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Women's participation in irrigation management reaps rewards in Gujarat

By Advaita Marathe

The myth that women have no role to play in irrigation management has been shattered, as the Gujarat government's Participatory Irrigation Management policy clearly shows

Although the role of women in cultivation has long been accepted and documented, it has never been extended to irrigation and irrigation management. The prevalent belief is that irrigation is not a woman's domain.

A visit to several villages in south Gujarat belies this. For what began as a small experiment has ended up completely shattering the myth.

Until recently, every major and minor irrigation system in the country has been government-managed, with little or no participation from the users. Today, the trend is towards devolution of control and management of natural resources, and the involvement of people in natural resource management at all levels. The government's National Water Policy (1987) recommended farmer participation in irrigation management as a strategy to bring about structural reform.

In Gujarat, the implementation of the National Water Policy guidelines was initiated on an experimental basis in the district of Bharuch. The results proved so encouraging that in 1995 the state government declared a policy on Participatory Irrigation Management (PIM), along the lines of the national policy, emphasising farmer participation in the planning, implementation and management of direct and indirect irrigation projects, and seeking the co-operation of voluntary organisations. (Participatory Irrigation Management refers to programmes that seek to increase farmers' direct involvement in irrigation system management - either as a substitute or complement for the state role. This generally leads to some form of joint management or co-management of irrigation systems with the state responsible for more tasks at higher levels of the system and farmers organisations responsible for tasks at lower levels.)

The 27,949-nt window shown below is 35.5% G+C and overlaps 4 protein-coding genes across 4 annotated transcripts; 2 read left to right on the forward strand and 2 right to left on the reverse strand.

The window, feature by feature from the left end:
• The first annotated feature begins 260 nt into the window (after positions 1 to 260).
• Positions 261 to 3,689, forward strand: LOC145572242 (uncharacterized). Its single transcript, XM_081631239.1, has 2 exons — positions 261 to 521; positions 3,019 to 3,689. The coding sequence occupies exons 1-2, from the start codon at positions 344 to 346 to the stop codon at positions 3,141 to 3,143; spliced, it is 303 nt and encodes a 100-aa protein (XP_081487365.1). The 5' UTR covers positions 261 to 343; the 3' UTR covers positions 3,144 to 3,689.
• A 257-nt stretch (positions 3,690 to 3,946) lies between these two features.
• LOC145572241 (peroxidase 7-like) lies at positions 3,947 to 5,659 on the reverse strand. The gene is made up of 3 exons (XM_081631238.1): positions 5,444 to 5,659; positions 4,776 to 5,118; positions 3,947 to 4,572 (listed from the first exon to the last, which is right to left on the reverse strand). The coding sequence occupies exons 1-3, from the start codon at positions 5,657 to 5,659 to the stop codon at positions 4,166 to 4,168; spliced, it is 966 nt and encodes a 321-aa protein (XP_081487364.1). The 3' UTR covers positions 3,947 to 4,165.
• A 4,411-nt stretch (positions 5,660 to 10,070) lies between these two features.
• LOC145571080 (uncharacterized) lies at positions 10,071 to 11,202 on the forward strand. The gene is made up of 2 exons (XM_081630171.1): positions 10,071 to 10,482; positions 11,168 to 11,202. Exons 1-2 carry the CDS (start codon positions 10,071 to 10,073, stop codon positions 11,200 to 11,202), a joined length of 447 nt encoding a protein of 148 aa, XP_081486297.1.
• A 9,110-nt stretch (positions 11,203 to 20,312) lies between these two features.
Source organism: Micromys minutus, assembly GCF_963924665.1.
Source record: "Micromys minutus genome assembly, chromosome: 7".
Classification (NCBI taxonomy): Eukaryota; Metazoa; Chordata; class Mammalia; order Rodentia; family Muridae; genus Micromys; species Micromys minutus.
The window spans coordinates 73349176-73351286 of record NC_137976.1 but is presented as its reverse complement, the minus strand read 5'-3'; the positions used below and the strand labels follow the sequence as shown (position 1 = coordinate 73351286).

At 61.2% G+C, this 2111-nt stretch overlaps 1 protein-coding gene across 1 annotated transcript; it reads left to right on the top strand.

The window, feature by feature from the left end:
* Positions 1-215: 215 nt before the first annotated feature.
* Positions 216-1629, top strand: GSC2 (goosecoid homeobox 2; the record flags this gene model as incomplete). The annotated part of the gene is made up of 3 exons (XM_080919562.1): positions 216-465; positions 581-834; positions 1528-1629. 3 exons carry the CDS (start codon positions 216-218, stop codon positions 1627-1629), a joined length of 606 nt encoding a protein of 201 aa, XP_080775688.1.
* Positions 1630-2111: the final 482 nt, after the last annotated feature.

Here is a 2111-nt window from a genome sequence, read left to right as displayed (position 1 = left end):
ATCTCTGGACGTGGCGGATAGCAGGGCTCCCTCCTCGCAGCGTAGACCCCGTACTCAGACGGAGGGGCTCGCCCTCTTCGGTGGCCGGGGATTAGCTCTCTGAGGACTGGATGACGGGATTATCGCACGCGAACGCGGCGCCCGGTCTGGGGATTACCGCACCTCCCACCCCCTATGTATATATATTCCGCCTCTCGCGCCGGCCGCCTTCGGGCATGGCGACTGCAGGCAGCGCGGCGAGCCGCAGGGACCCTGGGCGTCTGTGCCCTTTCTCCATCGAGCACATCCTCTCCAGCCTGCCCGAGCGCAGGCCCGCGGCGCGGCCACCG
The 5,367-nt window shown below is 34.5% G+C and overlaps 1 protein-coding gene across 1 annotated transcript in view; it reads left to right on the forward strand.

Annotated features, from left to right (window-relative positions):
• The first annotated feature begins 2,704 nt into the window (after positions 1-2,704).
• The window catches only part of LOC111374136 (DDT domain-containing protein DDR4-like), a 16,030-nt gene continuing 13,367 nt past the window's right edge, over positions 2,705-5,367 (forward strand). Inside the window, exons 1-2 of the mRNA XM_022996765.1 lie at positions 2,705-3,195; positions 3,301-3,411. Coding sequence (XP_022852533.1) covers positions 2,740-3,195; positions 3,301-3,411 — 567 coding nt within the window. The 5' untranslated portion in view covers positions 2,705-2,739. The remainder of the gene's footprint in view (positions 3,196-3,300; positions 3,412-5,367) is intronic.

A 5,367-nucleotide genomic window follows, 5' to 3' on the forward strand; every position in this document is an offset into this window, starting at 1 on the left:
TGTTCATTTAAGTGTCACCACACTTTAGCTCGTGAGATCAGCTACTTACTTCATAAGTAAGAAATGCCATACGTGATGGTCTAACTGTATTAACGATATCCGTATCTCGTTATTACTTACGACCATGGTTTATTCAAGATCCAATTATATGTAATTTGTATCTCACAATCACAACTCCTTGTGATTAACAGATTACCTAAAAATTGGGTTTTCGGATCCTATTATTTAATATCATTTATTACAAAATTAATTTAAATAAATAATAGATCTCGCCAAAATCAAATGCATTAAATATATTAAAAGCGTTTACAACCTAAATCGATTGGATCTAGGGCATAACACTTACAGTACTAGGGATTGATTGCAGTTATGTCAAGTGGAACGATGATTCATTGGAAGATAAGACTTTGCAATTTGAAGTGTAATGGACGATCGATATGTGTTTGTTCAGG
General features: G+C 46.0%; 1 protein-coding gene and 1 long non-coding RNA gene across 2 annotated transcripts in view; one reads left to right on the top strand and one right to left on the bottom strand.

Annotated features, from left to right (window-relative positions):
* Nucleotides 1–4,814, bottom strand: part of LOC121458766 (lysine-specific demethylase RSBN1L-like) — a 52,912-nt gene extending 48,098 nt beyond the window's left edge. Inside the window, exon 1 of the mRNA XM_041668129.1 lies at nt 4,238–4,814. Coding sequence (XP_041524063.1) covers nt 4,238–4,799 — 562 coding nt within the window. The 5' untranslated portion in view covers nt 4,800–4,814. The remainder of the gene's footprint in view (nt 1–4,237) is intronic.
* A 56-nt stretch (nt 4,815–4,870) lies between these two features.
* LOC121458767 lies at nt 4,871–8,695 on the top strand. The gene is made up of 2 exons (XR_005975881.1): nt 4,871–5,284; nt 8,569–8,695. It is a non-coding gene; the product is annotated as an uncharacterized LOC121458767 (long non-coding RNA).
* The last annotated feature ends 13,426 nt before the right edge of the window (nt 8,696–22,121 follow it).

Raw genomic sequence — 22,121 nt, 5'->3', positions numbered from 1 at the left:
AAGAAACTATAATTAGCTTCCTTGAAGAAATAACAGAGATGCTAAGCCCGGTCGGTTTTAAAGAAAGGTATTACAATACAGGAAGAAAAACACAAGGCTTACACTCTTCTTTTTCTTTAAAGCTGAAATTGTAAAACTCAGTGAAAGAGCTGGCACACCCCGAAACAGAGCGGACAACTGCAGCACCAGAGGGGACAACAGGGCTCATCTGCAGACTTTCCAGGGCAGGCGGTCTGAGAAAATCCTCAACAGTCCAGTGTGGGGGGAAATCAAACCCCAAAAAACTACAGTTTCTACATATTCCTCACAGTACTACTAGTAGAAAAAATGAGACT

PIM involves the creation of people's institutions to operate and manage irrigation facilities. This usually involves a Canal Irrigation Society (CIS) comprising willing and interested beneficiaries from the entire command area which could range from one village to a number of villages. Two-three persons from each minor (offshoots of the main) canal are elected to form part of the committee that takes responsibility for water distribution and management and the daily upkeep and maintenance of the system.

The committee is wholly responsible for water distribution and its management, ensuring that even villages at the tail end receive water. It frames the rules for water consumption, ensures the smooth and efficient delivery of water and the recovery of dues from each farmer according to the number of units of water consumed. Disputes are resolved at monthly committee meetings; all decisions are communicated to the larger CIS at its monthly meeting.